Exhibition: Elaine de Kooning Portraits, Smithsonian National Portrait Gallery, March 13, 2015 – January 10, 2016
Edited by Ann Temkin, Anne Umland. Text by Luise Mahler, Virginie Perdrisot
$85 | The Museum of Modern Art, New York
New York Times critic Roberta Smith wrote Picasso Sculpture is a “Touch down almost at any point, and you’ll learn something new.” Published in conjunction with an exhibition of the same name at MoMA, this catalogue documents the first museum exhibition of Pablo Picasso’s innovative and influential work in three dimensions in the United States in nearly half a century. This publication presents approximately 150 sculptures—many of them captured in newly commissioned and multi-view photographs—alongside a selection of works on paper and photographs. Organized into chapters that correspond to distinct periods during which Picasso devoted himself to sculpture, the publication features an introduction by the exhibition curators as well as a richly illustrated chronology focusing on the sculptures included in the exhibition.
Exhibition: The Museum of Modern Art, through Sunday, February 7, 2016
Donald Judd: The Multicolored Works
Edited by Marianne Stockebrand; With essays by William C. Agee, Richard Shiff, Marianne Stockebrand and Donald Judd
$45 | Yale University Press
We are always looking for smart books that focus on particular motifs, techniques or periods in an artist’s career.
This book colorfully illuminates how Donald Judd’s signature work transformed in 1984 when he radically revised his approach to color after learning of an industrial process for shaping and enameling aluminum in an array of colors from a commercial color chart. Focusing entirely on Judd’s multicolored works, this book features essays by leading scholars who examine the relationship between these works and his oeuvre as a whole. We were especially excited that this book contains a reproduction of Judd’s important 1993 text, “Some Aspects of Color in General and Red and Black in Particular,” and dozens of multicolored works accompanied by preparatory drawings and collages, as well as photographs from the studio and the factory.
Alberto Burri: The Trauma of Painting
By Emily Braun. Contributions by Megan Fontanella, Carol Stringari
$65 | Guggenheim Museum Publications
Another of our favorite museum shows of 2015.
Published to accompany the first U.S. retrospective of Italian artist Alberto Burri in more than 35 years, this book features a multichapter essay on the pioneering artist and his work; an examination of his reception in the United States; and an analysis of his materials and processes across various series, informed by a detailed conservation study. More than 250 images illustrate Burri’s diverse artistic production, which both demolished and reconfigured the Western pictorial tradition. This well written catalogue reenforces Burri’s important position in the history of modern art and illuminates the beauty and complexity of Burri’s process-based works.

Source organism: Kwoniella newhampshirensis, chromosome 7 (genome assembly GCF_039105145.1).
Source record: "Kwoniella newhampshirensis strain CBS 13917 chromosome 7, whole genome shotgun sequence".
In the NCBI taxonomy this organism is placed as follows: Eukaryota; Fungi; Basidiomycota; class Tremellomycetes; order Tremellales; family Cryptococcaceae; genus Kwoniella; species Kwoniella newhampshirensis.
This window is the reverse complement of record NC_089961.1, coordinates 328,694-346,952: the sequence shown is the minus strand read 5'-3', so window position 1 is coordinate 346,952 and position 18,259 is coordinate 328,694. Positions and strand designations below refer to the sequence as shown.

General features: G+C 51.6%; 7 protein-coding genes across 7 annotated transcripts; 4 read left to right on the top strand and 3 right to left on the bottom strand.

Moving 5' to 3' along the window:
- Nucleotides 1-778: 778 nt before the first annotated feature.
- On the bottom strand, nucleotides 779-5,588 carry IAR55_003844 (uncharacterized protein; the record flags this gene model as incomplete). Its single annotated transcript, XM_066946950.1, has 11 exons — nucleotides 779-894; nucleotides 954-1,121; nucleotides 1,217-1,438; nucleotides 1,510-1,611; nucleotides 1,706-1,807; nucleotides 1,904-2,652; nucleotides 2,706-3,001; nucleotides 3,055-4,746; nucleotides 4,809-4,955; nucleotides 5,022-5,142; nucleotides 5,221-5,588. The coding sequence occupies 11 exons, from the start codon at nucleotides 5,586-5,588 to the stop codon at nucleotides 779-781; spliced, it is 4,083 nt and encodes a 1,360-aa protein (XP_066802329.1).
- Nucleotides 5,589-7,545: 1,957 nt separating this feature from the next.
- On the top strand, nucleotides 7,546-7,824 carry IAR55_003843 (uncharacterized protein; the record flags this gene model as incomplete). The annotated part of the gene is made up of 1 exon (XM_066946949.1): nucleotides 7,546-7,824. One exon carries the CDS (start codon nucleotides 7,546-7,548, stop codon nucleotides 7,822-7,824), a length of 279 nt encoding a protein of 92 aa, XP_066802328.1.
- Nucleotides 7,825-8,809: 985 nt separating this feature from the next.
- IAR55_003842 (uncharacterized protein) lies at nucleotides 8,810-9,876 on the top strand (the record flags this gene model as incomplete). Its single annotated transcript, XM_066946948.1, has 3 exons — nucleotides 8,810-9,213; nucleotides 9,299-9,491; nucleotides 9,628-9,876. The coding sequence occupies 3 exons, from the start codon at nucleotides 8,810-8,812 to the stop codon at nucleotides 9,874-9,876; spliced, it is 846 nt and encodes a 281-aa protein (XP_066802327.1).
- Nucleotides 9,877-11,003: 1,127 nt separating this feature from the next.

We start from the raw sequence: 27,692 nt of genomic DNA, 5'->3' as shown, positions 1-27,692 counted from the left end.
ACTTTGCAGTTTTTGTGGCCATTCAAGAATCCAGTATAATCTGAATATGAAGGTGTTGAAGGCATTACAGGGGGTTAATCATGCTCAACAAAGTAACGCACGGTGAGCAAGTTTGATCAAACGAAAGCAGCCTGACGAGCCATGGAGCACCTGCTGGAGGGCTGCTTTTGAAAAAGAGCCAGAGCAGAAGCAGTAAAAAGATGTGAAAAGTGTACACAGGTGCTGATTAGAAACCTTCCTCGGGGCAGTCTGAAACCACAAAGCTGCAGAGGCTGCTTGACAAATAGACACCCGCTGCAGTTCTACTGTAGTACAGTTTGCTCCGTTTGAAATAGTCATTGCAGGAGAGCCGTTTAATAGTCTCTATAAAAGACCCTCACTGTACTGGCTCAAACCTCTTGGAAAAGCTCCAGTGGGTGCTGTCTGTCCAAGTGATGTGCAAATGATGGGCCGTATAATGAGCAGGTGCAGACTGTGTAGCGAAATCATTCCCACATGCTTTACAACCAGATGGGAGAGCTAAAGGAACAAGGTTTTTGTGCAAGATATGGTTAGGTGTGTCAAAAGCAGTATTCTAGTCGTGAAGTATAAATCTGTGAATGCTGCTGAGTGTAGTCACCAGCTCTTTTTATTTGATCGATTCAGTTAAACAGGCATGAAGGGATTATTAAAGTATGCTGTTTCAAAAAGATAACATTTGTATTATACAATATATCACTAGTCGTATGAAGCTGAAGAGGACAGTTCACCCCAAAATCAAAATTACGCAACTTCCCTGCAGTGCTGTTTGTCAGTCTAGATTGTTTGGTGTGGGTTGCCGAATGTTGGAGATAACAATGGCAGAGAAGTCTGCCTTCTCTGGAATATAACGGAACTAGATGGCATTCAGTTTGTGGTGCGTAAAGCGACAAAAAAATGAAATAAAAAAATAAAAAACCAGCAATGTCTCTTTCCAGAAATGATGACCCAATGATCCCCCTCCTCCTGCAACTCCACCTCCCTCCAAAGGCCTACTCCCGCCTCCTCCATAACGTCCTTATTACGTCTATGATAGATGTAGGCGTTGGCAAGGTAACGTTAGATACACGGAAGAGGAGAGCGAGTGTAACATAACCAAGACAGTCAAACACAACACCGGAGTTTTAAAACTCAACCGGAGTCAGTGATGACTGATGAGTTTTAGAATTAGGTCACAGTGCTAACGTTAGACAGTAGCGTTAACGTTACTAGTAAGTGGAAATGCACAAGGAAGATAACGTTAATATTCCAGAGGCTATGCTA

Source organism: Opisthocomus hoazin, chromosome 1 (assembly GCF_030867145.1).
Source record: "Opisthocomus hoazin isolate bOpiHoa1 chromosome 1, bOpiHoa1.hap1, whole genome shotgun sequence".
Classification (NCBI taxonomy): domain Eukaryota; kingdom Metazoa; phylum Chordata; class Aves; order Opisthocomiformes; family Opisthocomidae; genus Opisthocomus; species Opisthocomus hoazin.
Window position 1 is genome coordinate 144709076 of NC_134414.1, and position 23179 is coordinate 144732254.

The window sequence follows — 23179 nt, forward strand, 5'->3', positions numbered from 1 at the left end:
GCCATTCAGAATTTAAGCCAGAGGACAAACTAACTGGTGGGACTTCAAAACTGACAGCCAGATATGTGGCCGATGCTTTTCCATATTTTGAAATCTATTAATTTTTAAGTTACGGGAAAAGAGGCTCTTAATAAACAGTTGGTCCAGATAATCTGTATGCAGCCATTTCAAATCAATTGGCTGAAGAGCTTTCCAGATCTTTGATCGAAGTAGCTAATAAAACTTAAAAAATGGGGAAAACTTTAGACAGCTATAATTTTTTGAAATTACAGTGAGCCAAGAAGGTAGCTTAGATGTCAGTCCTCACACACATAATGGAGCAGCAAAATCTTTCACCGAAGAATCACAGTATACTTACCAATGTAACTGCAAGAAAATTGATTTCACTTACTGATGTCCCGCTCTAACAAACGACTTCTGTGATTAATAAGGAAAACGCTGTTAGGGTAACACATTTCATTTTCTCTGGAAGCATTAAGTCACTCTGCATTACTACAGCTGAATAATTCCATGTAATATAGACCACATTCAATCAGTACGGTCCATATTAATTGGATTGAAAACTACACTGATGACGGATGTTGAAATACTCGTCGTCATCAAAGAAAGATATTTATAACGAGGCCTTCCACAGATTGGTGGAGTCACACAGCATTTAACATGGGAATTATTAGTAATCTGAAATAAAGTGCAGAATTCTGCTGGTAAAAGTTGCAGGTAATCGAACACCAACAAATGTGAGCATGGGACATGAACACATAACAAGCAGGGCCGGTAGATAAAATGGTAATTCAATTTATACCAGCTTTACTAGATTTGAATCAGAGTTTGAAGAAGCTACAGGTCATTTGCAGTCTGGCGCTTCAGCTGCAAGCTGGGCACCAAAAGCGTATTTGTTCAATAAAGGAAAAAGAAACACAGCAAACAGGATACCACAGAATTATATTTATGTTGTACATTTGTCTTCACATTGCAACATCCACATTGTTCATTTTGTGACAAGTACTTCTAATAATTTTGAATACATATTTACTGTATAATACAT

Exhibition: Guggenheim Museum, October 9, 2015–January 6, 2016
by Paul Gauguin, Raphaël Bouvier, Lukas Gloor, Sam Keller
$95 | Hatje Cantz
As one of the great European cultural highlights of this year, the exhibition at the Fondation Beyeler this spring brought together about fifty masterpieces by Gauguin from leading international museums and private collections. This extensive publication traces Gauguin's artistic development through reproductions of his masterworks of both painting and sculpture-from the multifaceted self-portraits and sacred paintings of his period in Brittany, and the idyllic, wistful paintings and archaic, mystical sculptures from Tahiti, to the late works made during his last years on the Marquesas Islands. In addition, this 230 page catalogue emphasizes his invaluable influence on modern and contemporary artists.
Whitney Museum of American Art: Handbook of the Collection
by Dana Miller (Editor), Adam D. Weinberg (Introduction)
$35 |The Whitney Museum of American Art
Renzo Piano Whitney Museum
by Renzo Piano
$60 |Fondazione Renzo Piano
After closing their doors on the Upper East Side of Manhattan The Whitney Museum made its highly anticipated move downtown. The new building, designed by architect Renzo Piano, situated between the High Line and the Hudson Rive, engages the Whitney directly with the bustling community of artists, galleries, educators, entrepreneurs, and residents of the Meatpacking District, Chelsea, and Greenwich Village. In the Renzao Piano’s book he explains how his design takes a strong and strikingly asymmetrical form—one that responds to the industrial character of the neighboring loft buildings and overhead railway. Also published to coincide with the Whitney’s move, is this 432 page collection handbook which celebrates the museum’s storied past and vibrant present as it looks ahead to its future. Help celebrate this momentous event in the museum’s history with these exciting publications.
MoMA Masterpieces: Painting and Sculpture
by Ann Temkin (Author)
$55 | Thames & Hudson Ltd (July 6, 2015)